Heroes and rascals, shipwrecks and lost gold: Strange but true stories and secrets of Oregon's wild past | Offbeat Oregon History The Bhagwan Shree Rajneesh (now known as Osho -- yes, THAT Osho) as he appeared when he lived in Wasco County with his followers. That's also him in the white Rolls-Royce surrounded by followers, in a scene from Rajneeshpuram. (Four-part story starts with Column No. 73, May 9, 2010 While doing some cleaning-up around the Odd Fellows Hall in Scio, a local girl found a tiny coffin with this partial skeleton inside. Whose? We'll probably never know ... (Story No. 204, Oct. 14, 2012) The ever-elusive D.B. Cooper peeks into the page from behind his signature shades. The story of his skyjacking exploit starts with episode 237, from June 2, 2013. Meet Kitty Kat, the wealthiest feline in the state of Oregon and landlord to the City of Tangent. Kitty Kat, until he died at a ripe old age in 1995, owned City Hall. (Story No. 163, Jan. 8, 2012) This crazy-looking speedboat was the invention of Portland wizard Victor Strode. The city commissioned a harbor patrol boat based on his design, but it didn't work out. (Story No. 201, Sept. 23, 2012) The Bhagwan Shree Rajneesh (now known as Osho -- yes, THAT Osho) as he appeared when he lived in Wasco County with his followers. That's also him in the white Rolls-Royce surrounded by followers, in a scene from Rajneeshpuram. (Four-part story starts with Column No. 73, May 9, 2010 This is the roof of the Franz Bread Rest Hut at Pixieland, the Oregon Coast's ill-starred answer to Disneyland, which opened in 1969 and went out of biz in 1974. The Rest Hut consisted of a giant fiberglass loaf of bread sticking out of the top of this giant fiberglass hollow log, the whole thing towering over a log-flume roller coaster ride. It's probably the most campily awesome example of the proud display of crass commercialism that was Pixieland. (Column No. 52 - Dec. 6, 2009)
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A vintage movie poster for Buster Keaton’s “The General,” a 1926  silent movie shot, in part, near Cottage Grove. (Image: United Artists)

Iconic movies shot in Oregon

A three-part series covering 16 of the most influential Oregon films, from 1908 to 1989.

An illustration of a group of smugglers bringing opium and illegal Chinese immigrants into Oregon, from a 1889 issue of Portland-based magazine The West Shore. (Image: UO Libraries)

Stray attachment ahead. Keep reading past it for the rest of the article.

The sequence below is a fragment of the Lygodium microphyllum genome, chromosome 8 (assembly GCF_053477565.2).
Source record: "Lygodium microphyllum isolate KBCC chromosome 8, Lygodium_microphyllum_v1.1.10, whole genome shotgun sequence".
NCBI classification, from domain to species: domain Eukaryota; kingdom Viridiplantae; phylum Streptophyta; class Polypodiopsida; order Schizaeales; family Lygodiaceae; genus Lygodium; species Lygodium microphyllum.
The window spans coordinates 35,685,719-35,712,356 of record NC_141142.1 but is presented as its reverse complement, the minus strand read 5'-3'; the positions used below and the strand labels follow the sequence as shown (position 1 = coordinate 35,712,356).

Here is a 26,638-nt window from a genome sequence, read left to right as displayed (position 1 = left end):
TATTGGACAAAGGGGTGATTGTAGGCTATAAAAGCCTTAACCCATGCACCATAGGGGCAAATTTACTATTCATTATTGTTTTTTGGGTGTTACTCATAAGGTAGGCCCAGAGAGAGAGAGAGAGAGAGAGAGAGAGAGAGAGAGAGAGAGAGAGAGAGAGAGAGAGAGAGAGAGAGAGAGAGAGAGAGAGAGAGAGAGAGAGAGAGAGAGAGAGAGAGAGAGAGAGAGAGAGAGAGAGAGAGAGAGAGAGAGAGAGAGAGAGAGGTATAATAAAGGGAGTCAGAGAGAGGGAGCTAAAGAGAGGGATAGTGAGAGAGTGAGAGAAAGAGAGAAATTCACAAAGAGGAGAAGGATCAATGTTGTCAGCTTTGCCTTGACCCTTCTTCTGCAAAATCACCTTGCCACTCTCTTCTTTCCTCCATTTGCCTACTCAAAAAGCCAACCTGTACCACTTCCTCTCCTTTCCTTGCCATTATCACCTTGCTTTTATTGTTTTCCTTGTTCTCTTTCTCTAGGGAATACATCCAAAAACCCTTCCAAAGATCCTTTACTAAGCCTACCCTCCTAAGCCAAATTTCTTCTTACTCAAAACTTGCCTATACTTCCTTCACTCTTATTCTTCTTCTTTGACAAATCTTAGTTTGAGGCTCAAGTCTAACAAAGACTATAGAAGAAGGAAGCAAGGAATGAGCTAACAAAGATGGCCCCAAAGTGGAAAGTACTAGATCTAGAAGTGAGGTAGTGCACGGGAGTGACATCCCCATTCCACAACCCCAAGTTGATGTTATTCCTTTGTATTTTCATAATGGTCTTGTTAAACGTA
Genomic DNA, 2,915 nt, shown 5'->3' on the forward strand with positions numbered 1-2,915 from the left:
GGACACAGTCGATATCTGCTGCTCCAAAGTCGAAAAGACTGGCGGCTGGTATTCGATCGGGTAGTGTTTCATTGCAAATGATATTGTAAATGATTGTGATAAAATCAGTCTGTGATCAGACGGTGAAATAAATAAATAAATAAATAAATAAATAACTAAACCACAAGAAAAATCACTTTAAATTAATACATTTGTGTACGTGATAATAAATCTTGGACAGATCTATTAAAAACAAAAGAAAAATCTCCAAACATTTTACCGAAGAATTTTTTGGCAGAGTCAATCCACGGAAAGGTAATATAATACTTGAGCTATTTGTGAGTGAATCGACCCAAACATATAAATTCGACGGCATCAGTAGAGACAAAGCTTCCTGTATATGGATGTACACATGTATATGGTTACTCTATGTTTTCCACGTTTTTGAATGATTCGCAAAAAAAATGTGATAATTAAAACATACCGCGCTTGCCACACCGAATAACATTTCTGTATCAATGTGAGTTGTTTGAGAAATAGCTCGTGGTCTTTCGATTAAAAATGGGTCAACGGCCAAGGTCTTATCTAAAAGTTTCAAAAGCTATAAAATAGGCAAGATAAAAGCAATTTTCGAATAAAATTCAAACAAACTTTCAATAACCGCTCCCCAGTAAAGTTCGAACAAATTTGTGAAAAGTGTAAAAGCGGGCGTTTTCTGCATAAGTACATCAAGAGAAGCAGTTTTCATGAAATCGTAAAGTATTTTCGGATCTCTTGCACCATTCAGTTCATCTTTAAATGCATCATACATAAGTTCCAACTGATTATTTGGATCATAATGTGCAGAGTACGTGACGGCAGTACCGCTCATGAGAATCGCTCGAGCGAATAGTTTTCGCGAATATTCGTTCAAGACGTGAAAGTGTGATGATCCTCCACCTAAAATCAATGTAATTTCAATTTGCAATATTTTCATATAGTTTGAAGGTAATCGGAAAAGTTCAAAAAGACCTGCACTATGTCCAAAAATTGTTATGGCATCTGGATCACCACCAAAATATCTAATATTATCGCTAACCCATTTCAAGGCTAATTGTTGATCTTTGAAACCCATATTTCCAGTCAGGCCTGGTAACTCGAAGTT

The forgotten world of urban opium dens

A century ago, the drug's mysterious, smoky allure held society spellbound. And Portland was the West Coast's main supply point.

The fully restored PT-658 as seen from the sidewalk on the Hawthorne Bridge during the 2011 Rose Festival. On this occasion, the PT-658 inadvertently intruded into the dragonboat races, which were then in progress, and quickly retreated back downriver – but not before giving the dragonboat-racing spectators on the bridge a spectacular view of its deck armaments. (Image: F.J.D. John)

The world's only working PT boat is docked in Portland

The PT-658 is among the last of its kind, and it's the only one that still goes out on the water.

The second pressing of The Kingsmen's "Louie Louie" record, on the Wand label. This bodgey, lo-fi monophonic recording, with its inscrutable lyrics and driving yet languid style, got thousands of parents worried about possible obscene lyrics, and was even banned in Illinois.

Bad recording job led to an F.B.I. investigation for Portland band

No one could understand the lyrics in The Kingsmen's recording of 'Louie Louie," but many tried ... and some of them had rather dirty minds.

Actor Justus Barnes takes a shot straight into the camera at the end of a 10-minute silent Edison Films production called 'The Great Train Robbery,' the filming of which started in November 1903 – two months after Bill Miner’s gang tried to rob the train just outside Portland. It’s hard to miss the similarity between Barnes’ character and Bill Miner.

How Bill Miner learned to rob trains ... he learned the hard way.

But his botched Portland job appears to have inspired an iconic 1903 movie called 'The Great Train Robbery' a month or two later. Maybe he even watched it later ... in prison.

A scene from the Disney movie "Saludos Amigos" (1943), a sort of cartoon-character tour of South America. This scene is from the Argentina part, with Goofy dressed as a gaucho. In this cartoon and most others, Goofy was voiced by Pinto Colvig.

Goofy was from Oregon. Also Bluto, Grumpy, Sleepy, Bozo, dozens more.

Vance "Pinto" Colvig, from Jacksonville, was a pioneer in animated cartoons and a gifted show-biz man.

Earle Leonard Nelson, a.k.a. The Dark Strangler, as he looked a week or two before his execution in Canada. Nelson's hanging ended a cross-country and international murdering spree in which he murdered dozens of women.

When the 'Dark Strangler' preyed on Portland landladies

His M.O. was simple: While a woman was showing him a room or house for rent, he'd strangle her, take her jewelry and flee.

A breathless headline that appeared in the Portland Morning Oregonian after Lulu Reynolds revealed her clandestine lover's guilt in a particularly dramatic and creepy way.

The tawdriest love triangle in the history of the universe.